Interdisciplinary Social Sciences (ISS) is a discipline founded with a motivation to approach complex social phenomena from broader and interdisciplinary perspectives based on law, political sciences, economics, and social studies.

The graduate programs in Interdisciplinary Social Sciences is designed to advance cross disciplinary research and education in accordance with one of department’s objectives; to promote cross disciplinary research and serve as a leading research institution in social sciences. Since its establishment in 1983, the programs have produced a large number of outstanding scholars at leading universities, research institutions, and both public and private sectors.

In April 1996, when the University of Tokyo committed to further improve the quality of educations at graduate levels, the graduate programs in Interdisciplinary Social Sciences – which originally existed as an independent department of its own – was reorganized and integrated with the Department of International Relations. The graduate programs has been steadily advancing the research and education ever since.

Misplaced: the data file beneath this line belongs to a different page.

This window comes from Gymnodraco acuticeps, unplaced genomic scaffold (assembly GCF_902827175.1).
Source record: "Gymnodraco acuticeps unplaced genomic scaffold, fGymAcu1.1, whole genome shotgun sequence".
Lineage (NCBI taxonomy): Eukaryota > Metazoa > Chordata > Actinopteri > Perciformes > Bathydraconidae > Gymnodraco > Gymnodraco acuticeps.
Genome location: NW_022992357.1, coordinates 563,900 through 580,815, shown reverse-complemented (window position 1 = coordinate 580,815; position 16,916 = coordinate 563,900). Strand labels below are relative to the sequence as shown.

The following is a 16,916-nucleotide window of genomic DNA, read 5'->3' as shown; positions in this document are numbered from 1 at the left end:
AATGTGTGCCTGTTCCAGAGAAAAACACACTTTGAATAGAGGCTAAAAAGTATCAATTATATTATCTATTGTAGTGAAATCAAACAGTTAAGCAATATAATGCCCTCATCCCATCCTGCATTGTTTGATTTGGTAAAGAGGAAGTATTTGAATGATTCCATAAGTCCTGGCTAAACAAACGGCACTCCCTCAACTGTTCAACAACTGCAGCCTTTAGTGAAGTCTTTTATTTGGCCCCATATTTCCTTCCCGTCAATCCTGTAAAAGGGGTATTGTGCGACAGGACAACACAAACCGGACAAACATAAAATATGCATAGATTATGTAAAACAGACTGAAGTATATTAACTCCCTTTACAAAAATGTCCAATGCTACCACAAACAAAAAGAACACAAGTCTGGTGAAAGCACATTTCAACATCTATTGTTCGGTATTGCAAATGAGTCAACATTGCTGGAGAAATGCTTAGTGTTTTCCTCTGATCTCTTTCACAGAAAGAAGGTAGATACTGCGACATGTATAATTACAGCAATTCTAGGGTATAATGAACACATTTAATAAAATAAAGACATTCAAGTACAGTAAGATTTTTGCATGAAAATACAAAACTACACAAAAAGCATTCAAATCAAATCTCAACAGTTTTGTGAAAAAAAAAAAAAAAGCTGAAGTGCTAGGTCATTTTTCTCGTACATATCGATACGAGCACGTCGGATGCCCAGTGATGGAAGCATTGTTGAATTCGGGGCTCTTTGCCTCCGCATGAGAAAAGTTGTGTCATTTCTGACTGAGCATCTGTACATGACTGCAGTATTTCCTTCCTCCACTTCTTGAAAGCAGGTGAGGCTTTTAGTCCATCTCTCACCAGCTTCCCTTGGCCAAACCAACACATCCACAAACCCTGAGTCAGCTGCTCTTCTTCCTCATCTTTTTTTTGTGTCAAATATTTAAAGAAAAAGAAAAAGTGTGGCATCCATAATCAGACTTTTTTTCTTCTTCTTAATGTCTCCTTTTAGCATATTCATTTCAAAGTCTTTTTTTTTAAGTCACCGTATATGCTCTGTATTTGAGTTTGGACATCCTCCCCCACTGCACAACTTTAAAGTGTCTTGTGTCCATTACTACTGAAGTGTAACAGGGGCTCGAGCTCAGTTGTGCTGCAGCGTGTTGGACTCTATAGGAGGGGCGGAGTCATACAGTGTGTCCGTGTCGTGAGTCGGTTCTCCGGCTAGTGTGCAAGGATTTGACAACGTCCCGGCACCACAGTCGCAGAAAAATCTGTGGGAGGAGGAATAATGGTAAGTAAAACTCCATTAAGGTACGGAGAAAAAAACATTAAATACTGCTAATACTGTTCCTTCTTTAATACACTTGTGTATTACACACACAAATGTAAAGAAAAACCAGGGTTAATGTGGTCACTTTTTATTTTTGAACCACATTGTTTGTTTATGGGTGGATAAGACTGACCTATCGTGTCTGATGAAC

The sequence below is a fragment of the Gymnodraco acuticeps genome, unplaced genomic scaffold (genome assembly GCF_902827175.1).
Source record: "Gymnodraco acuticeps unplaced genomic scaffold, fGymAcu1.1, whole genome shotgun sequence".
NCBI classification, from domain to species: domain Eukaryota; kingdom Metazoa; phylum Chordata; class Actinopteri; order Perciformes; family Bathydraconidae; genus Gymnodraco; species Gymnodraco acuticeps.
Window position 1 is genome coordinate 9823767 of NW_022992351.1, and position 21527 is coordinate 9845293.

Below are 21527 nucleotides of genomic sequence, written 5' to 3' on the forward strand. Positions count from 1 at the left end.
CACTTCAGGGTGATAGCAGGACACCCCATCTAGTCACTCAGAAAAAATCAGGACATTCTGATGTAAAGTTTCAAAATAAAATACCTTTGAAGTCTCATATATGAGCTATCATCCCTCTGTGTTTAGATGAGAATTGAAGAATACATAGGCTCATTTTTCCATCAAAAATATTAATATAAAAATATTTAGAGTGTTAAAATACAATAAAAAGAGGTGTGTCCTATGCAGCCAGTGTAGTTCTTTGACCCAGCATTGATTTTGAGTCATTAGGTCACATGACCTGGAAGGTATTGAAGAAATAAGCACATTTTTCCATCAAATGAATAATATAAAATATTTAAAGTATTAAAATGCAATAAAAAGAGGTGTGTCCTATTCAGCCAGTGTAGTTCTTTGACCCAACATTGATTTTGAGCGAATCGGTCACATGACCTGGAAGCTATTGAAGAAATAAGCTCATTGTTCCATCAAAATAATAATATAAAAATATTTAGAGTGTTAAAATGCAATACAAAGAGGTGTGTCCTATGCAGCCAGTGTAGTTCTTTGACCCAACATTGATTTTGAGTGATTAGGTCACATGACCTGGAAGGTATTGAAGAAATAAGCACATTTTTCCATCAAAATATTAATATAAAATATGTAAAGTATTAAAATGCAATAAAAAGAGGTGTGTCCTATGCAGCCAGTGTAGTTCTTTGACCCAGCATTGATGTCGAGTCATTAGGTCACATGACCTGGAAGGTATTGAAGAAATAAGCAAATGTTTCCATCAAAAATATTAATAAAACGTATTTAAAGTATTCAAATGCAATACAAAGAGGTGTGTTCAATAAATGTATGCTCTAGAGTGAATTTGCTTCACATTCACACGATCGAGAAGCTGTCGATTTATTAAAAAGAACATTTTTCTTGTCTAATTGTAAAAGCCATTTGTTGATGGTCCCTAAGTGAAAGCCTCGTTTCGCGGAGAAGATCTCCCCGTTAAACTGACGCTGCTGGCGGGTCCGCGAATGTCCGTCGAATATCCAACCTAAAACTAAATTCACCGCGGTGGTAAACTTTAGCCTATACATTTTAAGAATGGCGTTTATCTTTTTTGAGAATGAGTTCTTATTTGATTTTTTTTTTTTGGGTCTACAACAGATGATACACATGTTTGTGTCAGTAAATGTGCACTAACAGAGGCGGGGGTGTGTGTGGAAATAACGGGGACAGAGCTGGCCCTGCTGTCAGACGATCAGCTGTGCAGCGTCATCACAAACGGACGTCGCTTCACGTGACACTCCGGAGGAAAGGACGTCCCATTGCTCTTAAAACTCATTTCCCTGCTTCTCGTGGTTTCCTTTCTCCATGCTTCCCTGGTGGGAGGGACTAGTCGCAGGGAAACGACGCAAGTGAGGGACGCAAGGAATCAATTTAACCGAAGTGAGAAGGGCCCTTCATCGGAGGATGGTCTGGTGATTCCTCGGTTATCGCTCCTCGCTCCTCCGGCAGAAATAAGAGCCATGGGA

The curriculum of the graduate programs in Interdisciplinary Social Sciences is of an extremely flexible nature, so as to accommodate diversity of research subjects. Faculty is available for consultation, but students are at liberty to tailor their own curriculum.

  • Supervised readings and training seminars: These are important aspects of the course, as they have been designed with the aim of helping students to cultivate the basic techniques and knowledge which are essential to carry out research in a independent manner. With regards to supervised readings, students are expected to choose one particular area of their interest, and to cover a list of essential readings. They will also be expected to write and submit reports to exhibit their understanding of the research field. Training seminars are a semester long seminar (discussion) that covers seminal works of various research fields.
  • Thesis advising: Specific guidelines on the main procedures involved in writing a Master’s or Doctoral thesis are available to students (Please click here to see the titles of all Master’s theses which have been submitted in the past). With regards to the Master’s course, all second year students must present the progress of their research at a compulsory colloquium during their third semester. As for the doctoral course, students must present at series of colloquiums; a proposal colloquium during their third semester; a research colloquium during their fourth semester; and a final colloquium prior to submitting their doctoral theses.